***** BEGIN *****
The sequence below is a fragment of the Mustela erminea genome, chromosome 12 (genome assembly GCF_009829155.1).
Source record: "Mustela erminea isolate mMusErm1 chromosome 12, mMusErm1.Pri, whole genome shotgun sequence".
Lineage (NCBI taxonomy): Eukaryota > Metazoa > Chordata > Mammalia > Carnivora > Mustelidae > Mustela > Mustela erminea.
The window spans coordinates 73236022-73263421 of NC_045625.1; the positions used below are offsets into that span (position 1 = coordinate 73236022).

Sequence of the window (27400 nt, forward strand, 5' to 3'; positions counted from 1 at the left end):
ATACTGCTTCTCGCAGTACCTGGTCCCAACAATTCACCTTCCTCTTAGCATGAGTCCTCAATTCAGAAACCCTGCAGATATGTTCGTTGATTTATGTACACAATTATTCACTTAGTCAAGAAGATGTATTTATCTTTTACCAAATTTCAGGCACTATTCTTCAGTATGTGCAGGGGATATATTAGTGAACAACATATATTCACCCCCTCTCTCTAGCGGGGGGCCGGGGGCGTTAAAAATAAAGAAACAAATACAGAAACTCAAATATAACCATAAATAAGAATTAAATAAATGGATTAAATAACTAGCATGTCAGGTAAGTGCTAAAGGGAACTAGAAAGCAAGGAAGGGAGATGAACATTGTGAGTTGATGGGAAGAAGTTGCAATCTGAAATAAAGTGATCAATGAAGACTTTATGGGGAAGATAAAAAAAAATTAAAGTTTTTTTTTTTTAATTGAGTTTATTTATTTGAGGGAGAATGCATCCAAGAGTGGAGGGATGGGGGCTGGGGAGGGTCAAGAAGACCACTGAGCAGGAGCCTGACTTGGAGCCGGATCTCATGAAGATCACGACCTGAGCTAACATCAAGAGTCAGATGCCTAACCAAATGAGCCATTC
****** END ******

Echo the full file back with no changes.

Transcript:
The sequence below is a fragment of the Mustela erminea genome, chromosome 12 (genome assembly GCF_009829155.1).
Source record: "Mustela erminea isolate mMusErm1 chromosome 12, mMusErm1.Pri, whole genome shotgun sequence".
Lineage (NCBI taxonomy): Eukaryota > Metazoa > Chordata > Mammalia > Carnivora > Mustelidae > Mustela > Mustela erminea.
The window spans coordinates 73236022-73263421 of NC_045625.1; the positions used below are offsets into that span (position 1 = coordinate 73236022).

Sequence of the window (27400 nt, forward strand, 5' to 3'; positions counted from 1 at the left end):
ATACTGCTTCTCGCAGTACCTGGTCCCAACAATTCACCTTCCTCTTAGCATGAGTCCTCAATTCAGAAACCCTGCAGATATGTTCGTTGATTTATGTACACAATTATTCACTTAGTCAAGAAGATGTATTTATCTTTTACCAAATTTCAGGCACTATTCTTCAGTATGTGCAGGGGATATATTAGTGAACAACATATATTCACCCCCTCTCTCTAGCGGGGGGCCGGGGGCGTTAAAAATAAAGAAACAAATACAGAAACTCAAATATAACCATAAATAAGAATTAAATAAATGGATTAAATAACTAGCATGTCAGGTAAGTGCTAAAGGGAACTAGAAAGCAAGGAAGGGAGATGAACATTGTGAGTTGATGGGAAGAAGTTGCAATCTGAAATAAAGTGATCAATGAAGACTTTATGGGGAAGATAAAAAAAAATTAAAGTTTTTTTTTTTTAATTGAGTTTATTTATTTGAGGGAGAATGCATCCAAGAGTGGAGGGATGGGGGCTGGGGAGGGTCAAGAAGACCACTGAGCAGGAGCCTGACTTGGAGCCGGATCTCATGAAGATCACGACCTGAGCTAACATCAAGAGTCAGATGCCTAACCAAATGAGCCATTC